Album Review: ‘Comfort Zone’ by: Saba

 

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At 20 years old Saba as already proven he knows how to consistently release high-quality music and elevate the quality of music each release. Every music critic nowadays wants to compare up-and-coming artists to established artists to give the listeners a better understanding of what they will be getting themselves into by listening to the artist. I hate that philosophy. I have heard people compare Saba to Kendrick Lamar and Chance the Rapper, I couldn’t disagree more. Those comparisons only exist because Saba is one of the few rappers of this generation not talking about the glamorized ambitions of a gangster. Comfort Zone begins with “TimeZone” where Saba appropriately says “since a shorty I been showing how I’m different” in the intro.

Saba has shown his ability to harmonize and use his voice in very unique ways in previous projects but on this project he really mastered how jump between flows, harmonies, and tones in a very natural way. I’m sure he had to punch in during the recording process occasionally to pull this off but the sound is just so smooth, it is damn-near impossible to tell. The flow he uses on “Butter” is just one example of how unique is sound is. He rides that beat in such a precise manner but he finds a way to jump back-and-forth from practically singing to abrasively rapping. I have always admired how he can be so aggressive on such smooth beats.saba-r-raven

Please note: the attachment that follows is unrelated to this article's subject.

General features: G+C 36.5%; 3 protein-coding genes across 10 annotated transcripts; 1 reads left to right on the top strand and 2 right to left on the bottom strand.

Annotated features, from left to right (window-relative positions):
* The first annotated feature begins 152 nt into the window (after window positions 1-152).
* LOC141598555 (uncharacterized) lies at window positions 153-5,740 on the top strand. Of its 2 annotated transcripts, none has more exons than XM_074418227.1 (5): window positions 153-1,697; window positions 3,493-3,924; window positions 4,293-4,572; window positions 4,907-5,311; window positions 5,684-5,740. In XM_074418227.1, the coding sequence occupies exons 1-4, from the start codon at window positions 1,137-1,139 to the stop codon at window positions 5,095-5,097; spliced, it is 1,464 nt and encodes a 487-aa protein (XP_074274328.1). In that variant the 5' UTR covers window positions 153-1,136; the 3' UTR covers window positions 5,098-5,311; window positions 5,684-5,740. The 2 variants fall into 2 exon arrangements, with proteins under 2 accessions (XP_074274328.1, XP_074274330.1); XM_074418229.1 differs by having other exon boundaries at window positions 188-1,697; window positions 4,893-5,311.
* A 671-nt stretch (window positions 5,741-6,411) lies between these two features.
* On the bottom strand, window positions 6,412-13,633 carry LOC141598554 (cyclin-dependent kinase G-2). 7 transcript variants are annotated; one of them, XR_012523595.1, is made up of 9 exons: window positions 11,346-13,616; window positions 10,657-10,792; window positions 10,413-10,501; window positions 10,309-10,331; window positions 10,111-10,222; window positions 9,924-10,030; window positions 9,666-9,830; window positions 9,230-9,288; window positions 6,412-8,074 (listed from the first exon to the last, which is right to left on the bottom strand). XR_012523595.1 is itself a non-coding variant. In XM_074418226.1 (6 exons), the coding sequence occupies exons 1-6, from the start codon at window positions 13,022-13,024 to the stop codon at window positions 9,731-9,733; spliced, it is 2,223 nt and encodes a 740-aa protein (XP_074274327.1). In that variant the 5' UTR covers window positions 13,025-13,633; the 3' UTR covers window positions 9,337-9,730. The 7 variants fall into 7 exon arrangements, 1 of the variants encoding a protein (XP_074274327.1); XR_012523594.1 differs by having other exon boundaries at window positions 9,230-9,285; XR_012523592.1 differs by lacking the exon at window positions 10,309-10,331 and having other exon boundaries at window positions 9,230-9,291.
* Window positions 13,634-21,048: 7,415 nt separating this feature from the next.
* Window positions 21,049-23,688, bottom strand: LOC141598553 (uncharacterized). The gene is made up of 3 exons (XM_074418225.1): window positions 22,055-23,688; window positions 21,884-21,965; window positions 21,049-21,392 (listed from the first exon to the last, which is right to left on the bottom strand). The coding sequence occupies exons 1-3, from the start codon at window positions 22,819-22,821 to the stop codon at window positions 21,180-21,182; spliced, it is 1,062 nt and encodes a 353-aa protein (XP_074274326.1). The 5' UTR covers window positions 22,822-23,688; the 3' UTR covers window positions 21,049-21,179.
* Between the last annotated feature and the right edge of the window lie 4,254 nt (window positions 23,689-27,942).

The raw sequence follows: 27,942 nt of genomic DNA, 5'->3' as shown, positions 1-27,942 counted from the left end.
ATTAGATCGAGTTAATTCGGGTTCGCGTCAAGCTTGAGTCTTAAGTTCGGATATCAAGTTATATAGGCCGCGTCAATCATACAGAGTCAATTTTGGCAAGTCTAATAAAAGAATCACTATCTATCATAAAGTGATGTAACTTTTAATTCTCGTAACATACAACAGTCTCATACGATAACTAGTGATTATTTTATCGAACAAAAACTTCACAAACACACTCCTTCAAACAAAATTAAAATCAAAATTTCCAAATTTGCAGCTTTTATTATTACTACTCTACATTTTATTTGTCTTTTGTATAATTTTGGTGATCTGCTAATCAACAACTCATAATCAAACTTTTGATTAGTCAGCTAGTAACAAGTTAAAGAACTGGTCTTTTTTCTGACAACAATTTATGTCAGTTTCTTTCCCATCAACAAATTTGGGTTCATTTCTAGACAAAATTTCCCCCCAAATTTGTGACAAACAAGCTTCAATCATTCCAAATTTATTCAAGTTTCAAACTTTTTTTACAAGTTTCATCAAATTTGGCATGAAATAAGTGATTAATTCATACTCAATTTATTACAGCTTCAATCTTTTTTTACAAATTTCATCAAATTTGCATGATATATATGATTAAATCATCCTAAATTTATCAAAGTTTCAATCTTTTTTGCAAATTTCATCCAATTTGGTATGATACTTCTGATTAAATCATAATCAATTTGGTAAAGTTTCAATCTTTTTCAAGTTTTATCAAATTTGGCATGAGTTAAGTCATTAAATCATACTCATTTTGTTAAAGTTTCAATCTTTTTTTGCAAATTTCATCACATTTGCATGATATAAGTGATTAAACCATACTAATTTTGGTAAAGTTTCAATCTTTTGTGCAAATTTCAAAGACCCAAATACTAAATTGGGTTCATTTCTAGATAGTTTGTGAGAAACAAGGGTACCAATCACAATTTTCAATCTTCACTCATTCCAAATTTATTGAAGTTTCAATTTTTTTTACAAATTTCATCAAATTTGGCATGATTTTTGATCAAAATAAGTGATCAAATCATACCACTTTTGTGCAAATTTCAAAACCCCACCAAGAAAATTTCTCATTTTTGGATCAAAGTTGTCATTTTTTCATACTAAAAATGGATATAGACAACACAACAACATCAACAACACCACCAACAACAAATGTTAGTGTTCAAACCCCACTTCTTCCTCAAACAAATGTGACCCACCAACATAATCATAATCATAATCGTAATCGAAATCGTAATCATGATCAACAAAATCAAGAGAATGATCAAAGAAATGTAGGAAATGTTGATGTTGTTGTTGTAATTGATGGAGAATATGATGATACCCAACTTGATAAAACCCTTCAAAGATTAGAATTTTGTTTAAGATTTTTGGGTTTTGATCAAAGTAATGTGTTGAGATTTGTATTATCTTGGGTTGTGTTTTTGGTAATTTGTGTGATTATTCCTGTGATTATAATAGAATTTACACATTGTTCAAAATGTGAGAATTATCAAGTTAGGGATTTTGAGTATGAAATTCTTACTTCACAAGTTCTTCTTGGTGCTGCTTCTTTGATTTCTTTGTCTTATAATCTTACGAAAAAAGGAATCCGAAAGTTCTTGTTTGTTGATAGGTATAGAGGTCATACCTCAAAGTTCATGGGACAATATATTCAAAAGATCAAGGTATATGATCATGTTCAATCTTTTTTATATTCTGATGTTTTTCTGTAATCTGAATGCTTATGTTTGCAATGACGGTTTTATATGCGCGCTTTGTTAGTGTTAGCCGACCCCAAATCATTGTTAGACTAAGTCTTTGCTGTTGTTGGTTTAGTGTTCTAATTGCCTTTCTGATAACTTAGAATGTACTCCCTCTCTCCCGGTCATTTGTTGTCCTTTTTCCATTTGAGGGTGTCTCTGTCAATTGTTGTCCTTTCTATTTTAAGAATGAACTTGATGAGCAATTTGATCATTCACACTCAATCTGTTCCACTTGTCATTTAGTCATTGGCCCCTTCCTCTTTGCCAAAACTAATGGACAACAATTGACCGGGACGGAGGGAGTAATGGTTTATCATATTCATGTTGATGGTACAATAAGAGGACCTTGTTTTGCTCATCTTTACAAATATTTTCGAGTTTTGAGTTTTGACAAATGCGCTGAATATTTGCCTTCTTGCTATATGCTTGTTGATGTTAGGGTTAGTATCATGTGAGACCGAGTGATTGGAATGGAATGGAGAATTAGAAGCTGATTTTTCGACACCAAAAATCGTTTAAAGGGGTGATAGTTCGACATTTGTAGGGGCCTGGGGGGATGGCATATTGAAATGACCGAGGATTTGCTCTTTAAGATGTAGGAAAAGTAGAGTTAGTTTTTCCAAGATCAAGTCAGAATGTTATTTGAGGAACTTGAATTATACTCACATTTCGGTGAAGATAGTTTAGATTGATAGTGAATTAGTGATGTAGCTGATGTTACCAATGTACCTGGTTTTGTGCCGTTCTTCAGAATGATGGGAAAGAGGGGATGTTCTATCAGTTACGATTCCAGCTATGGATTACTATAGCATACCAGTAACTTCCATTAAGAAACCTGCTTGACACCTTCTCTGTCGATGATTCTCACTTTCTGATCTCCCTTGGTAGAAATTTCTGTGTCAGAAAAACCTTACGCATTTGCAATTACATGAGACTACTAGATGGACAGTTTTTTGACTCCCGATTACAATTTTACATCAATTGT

Saba definitely stepped up his song-making abilities for Comfort Zone. My favorite songs on the project are probably “401K”, “Whip (Areyoudown?)”, and “Scum” because the messages attached are so powerful and you can feel the passion in Saba’s voice and in the production.

These songs are also very relatable is many ways, “Whip (Areyoudown?)” is relatable to anyone who has been 17 and suffered from anxiety of wanting the freedom of your own car. “401K” is relatable to students — especially from lower class communities — who are aggravated from busting their asses in school when they could probably make more money hustling on the streets. “Scum” should be an anthem for Chicago kids, all we here about Chicago in the news is what these Chicago kids are doing to themselves but no one is talking about the powers-that-be who set these kids up to fail by closing down the schools and completely demolishing the communities.

Saba was also able to tap into his storytelling ability on this project with the track “Marbles” which is basically an ode to his mom’s boyfriend and the role he played in Saba’s early life. This project shows the maturation of Saba since Get Comfortable and it also gives listeners insight on where Saba’s potential can take him in the future.

I cannot recommend this album enough, I just loved it. I have been listening to it regularly since it dropped mid-July. If you love lyricism, production, and hip-hop in general, you will love this project. Guaranteed.

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